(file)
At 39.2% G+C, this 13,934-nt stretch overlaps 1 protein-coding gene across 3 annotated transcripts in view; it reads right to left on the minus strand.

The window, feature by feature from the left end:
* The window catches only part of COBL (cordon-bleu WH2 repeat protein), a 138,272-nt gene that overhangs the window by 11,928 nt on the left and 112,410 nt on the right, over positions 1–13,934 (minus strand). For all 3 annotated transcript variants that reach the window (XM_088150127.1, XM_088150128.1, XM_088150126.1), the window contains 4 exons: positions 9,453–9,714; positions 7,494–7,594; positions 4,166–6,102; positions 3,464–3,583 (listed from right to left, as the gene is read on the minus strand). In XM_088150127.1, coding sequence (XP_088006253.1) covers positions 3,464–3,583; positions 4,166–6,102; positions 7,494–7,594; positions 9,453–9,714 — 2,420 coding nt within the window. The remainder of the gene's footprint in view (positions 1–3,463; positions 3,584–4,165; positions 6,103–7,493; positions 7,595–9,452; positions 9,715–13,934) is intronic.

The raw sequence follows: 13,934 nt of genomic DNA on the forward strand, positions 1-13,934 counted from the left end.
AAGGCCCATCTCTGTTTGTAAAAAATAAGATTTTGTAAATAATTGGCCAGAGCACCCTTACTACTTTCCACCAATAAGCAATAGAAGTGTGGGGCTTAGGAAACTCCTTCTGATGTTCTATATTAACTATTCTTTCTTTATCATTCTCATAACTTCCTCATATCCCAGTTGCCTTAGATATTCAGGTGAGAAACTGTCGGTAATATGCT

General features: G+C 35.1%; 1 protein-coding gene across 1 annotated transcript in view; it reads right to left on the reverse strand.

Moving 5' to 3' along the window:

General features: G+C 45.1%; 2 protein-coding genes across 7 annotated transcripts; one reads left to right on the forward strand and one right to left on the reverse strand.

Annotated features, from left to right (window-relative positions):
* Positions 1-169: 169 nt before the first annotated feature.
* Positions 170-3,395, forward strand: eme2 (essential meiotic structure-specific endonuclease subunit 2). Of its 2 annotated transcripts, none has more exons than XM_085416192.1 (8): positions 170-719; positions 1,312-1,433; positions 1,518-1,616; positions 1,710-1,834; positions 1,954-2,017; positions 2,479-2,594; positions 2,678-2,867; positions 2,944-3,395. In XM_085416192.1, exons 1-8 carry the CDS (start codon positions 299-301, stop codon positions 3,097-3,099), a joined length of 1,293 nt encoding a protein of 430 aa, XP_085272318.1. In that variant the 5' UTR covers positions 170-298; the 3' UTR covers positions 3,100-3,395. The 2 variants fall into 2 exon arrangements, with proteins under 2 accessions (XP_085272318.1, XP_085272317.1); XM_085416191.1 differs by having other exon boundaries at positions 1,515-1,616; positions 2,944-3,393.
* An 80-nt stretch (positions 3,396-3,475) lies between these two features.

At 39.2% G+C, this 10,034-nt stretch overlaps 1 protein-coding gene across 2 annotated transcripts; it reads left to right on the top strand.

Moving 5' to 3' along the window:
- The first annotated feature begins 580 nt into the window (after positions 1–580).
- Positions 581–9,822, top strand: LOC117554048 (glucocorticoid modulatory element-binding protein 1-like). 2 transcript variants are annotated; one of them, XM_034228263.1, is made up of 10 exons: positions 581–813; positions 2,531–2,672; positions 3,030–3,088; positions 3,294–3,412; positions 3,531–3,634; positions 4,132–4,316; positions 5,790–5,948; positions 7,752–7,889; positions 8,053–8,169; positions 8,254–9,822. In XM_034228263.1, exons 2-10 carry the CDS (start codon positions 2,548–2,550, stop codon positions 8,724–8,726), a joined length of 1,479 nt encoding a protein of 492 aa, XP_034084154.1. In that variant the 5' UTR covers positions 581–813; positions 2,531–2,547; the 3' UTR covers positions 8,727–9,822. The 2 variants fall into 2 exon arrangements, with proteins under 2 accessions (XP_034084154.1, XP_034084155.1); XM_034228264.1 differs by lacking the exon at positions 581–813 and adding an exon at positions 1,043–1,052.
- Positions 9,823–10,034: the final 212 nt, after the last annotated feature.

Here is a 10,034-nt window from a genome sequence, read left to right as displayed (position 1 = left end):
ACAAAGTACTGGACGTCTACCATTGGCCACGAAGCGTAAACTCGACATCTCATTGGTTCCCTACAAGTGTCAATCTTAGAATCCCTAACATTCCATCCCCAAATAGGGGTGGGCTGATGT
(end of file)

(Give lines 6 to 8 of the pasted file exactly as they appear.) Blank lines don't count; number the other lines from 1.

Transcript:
General features: G+C 35.1%; 1 protein-coding gene across 1 annotated transcript in view; it reads right to left on the reverse strand.

Moving 5' to 3' along the window:

General features: G+C 45.1%; 2 protein-coding genes across 7 annotated transcripts; one reads left to right on the forward strand and one right to left on the reverse strand.